Page:The Zoologist, 4th series, vol 3 (1899).djvu/284

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Wild Geese.—A flock of Geese flew over Camp Manoel on November 19th, in a south-easterly direction, about 4.30 p.m.

Ruddy Shelduck.—A male example of the Ruddy Shelduck was shot in Sliema harbour, December 10th, 1897. I consider the occurrence of this species most unusual, and can only account for its appearance as a straggler. I am very sorry I did not secure the specimen.

Whitethroat.—These little birds are plentiful during the spring months. I have frequently found their nests around Manoel.

Lapwing.—On December 13th, 1897, I saw six Lapwings which had been shot in a field close to the Quarantine harbour. I am told they are of uncommon occurrence on the island.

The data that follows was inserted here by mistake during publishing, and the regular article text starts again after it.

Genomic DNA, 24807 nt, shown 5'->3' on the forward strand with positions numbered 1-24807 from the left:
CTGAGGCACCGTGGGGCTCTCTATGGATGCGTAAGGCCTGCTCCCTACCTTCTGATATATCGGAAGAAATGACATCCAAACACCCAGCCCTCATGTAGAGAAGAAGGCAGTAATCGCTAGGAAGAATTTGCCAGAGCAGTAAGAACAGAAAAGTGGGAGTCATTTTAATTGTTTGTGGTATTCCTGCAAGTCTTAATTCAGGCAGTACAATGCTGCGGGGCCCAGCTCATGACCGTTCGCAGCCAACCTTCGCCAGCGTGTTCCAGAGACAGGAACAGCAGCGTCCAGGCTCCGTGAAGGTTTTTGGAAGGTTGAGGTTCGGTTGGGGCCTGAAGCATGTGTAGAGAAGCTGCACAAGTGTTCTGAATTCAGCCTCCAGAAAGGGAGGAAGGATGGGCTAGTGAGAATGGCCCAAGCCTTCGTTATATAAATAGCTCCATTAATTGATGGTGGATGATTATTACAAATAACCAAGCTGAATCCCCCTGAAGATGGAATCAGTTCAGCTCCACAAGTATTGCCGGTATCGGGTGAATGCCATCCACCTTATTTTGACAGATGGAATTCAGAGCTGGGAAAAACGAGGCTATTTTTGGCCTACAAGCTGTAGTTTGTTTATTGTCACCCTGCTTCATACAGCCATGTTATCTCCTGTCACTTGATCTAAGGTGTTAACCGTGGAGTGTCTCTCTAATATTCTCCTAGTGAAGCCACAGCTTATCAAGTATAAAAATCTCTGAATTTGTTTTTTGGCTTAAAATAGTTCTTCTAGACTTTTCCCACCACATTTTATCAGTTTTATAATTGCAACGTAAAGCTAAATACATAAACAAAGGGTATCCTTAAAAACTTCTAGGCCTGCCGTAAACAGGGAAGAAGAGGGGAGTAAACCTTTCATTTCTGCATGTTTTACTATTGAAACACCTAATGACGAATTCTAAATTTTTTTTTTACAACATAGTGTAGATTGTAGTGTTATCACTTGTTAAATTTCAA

Common Sandpiper.—Have seen several flocks in various localities in the months of April and May, but at no other time during the year.

Redshank.—Handled a fine specimen in full breeding plumage, April 16th, 1897. It was shot on the shore near Manoel; another bird was fired at, but got away. This is the first specimen I have seen in Malta.

Great Snipe.—A gunner along the shore at Manoel showed me four specimens of the Great Snipe which he had shot. These are the first I have seen.

Squacco Heron.—During the four days (April 29th to May 2nd) four specimens of the Squacco Heron frequented the shore at Manoel. They appear to be very lazy and inactive, allowing one to approach within twenty or thirty yards before taking wing. On the morning of May 1st I watched them for over half an hour, and during that time they remained almost motionless, except for an occasional turn of the head; the head and neck were drawn back upon the shoulders. I subsequently handled two of these birds in the flesh, which were shot by a native.

Short-toed Lark.—This is a resident species in Malta, and is fairly common. I found a nest with young as late as July 11th, 1897.